Keeping an eye on workplace eyecare

Strict health and safety regulations apply to all employers, both in the public and private sectors, covering caring for the eyesight of all staff. Specsavers Corporate Eyecare has undertaken comprehensive research into the eyecare policies implemented by organisations across the public sector. The research represents policies and regulatory interpretations affecting up to 130,000 employees.

Non compliance
With Display Screen Equipment (or VDUs) in widespread use across all industries, the 1992 Health and Safety (Display Screen Equipment) regulations (amended in 2002) apply to virtually all staff. In fact, all respondents said that at least some their staff use VDUs in the course of their work and over three quarters of respondents (76 per cent) said VDUs are used by more than half of their staff.

Yet, not one of the organisations responding to the research stated that they wholly fund VDU eyecare for the relevant staff. This is a staggering failure to comply with the health and safety regulations which stipulate that any member of staff using a VDU is entitled to an eyetest and glasses, if required for VDU use, both wholly funded by the organisation.

Costly misunderstandings

Over a quarter (28 per cent) of organisations are not making use of vouchers to administer eyecare (compared to 43 per cent in the private sector). Voucher schemes are arguably the most admin-friendly and cost-effective eyecare solution available. 62 per cent of public sector organisations leave the choice of optometrist up to the individual member of staff and 72 per cent either allow staff to claim back any eyecare on expenses or have no formal system in place at all (compared to 53 per cent in the private sector). This could prove very expensive as costs for optometrists can vary hugely. This lack of defined policy can also lead to a loss of control over quality and consistency of service and care.

Nearly half of respondents (47 per cent) would expect to pay more than £50 for an eye examination and glasses required for VDU use and 14 per cent would expect to pay more than £100. This shows the vast overspend that could be made through lack of investigation into eyecare providers or through the organisation not specifying its own optometrist. Both the eyetest and glasses for VDU use can actually be provided for less than £20, as realised by just 24 per cent of respondents.

The survey revealed that over two thirds (67 per cent) of public sector employers only review their eyecare provider every five years or less. Organisations could well be missing out on cost-effective deals for employers or on technological advances: digital retinal cameras are now available at leading optometrists and can make eyecare benefits a much bigger part of overall healthcare by enabling the detection of life-threatening illnesses and medical conditions. 

Value of eyecare as a benefit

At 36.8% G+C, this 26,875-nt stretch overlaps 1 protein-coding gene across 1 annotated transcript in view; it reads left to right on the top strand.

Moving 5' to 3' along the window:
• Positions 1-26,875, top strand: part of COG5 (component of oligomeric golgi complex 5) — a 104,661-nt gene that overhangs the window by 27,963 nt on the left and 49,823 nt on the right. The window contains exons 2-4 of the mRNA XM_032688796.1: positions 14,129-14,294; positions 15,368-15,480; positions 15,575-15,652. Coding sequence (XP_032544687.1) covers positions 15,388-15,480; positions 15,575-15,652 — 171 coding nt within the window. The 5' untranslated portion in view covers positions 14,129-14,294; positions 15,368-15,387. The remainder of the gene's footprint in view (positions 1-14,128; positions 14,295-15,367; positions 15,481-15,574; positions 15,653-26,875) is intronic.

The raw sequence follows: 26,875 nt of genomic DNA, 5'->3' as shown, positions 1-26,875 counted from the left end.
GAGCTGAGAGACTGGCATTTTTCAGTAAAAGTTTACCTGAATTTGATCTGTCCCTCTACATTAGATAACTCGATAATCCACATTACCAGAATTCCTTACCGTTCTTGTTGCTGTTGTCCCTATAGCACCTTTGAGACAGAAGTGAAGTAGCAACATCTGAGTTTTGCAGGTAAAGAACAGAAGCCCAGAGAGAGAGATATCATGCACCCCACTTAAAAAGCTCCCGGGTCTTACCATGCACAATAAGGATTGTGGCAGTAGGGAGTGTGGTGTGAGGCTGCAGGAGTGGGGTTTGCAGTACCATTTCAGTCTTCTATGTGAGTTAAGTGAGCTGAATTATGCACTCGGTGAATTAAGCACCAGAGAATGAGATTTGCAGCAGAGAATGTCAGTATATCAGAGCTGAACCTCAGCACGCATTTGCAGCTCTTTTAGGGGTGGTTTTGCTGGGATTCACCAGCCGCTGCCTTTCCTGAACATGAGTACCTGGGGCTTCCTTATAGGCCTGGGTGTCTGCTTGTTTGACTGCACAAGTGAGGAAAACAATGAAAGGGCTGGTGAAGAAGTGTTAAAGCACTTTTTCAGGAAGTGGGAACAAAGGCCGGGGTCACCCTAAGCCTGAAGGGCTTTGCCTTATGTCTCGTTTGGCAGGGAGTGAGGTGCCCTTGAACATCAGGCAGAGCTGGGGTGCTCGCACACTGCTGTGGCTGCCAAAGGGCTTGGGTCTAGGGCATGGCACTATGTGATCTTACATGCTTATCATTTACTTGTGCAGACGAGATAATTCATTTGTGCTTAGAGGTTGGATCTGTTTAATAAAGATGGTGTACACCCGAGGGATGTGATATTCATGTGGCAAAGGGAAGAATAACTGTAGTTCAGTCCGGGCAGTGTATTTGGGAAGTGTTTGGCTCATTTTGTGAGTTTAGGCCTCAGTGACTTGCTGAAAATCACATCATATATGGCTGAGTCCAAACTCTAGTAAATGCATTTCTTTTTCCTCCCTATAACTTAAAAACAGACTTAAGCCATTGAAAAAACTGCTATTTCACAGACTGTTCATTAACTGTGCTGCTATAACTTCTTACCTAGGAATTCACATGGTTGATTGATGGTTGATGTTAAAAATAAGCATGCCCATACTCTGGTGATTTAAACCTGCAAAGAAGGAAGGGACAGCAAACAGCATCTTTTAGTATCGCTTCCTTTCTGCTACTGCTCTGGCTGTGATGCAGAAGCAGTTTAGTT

The value placed upon eyecare benefits by staff is high: 10 per cent of respondents believe their staff see eyecare as the most valued benefit or more valued than other benefits. Nearly half (48 per cent) of employers believe their staff value eyecare equally, if not more than, other benefits. The results are especially impressive considering that this is also comparing eyecare with financial benefits.

The intranet has become a favourite tool for communicating benefits. Over three quarters (76 per cent) of organisations in the public sector now use their intranet as a method of conveying their eyecare policy (compared to just 47 per cent in the private sector). Despite the well-known importance of communication of benefits, five per cent of organisations still have no formal method for communicating their eyecare policy to their staff.

The results are surprising given the sheer size of many public sector organisations. The survey shows that a third (33 per cent) of public sector respondents have over 10,000 employees within their organisation. This compares to just 16 per cent of private sector organisations with this level of staffing. Having an eyecare policy in place and a formal method of communication would therefore seem more important still within the public sector.

It is essential that organisations should not only have an eyecare policy in place but also that they ensure that staff are aware of their entitlement. This is actually a stipulation under the Health and Safety (Display Screen Equipment) regulations and is vital in ensuring the proper care of staff and the careful management of related budgets.

The DSE eyecare regulations affect such large numbers of staff within the public sector, making it vital that correct procedures and policies are in place. Investing a little time in exploring the options for eyecare benefits can have positive rewards for employees, in terms of the care they receive, and for organisations, in terms of budgetary savings.

Specsavers Corporate Eyecare has written a guide explaining the full details of the Display Screen Equipment Regulations, which is available by e-mailing


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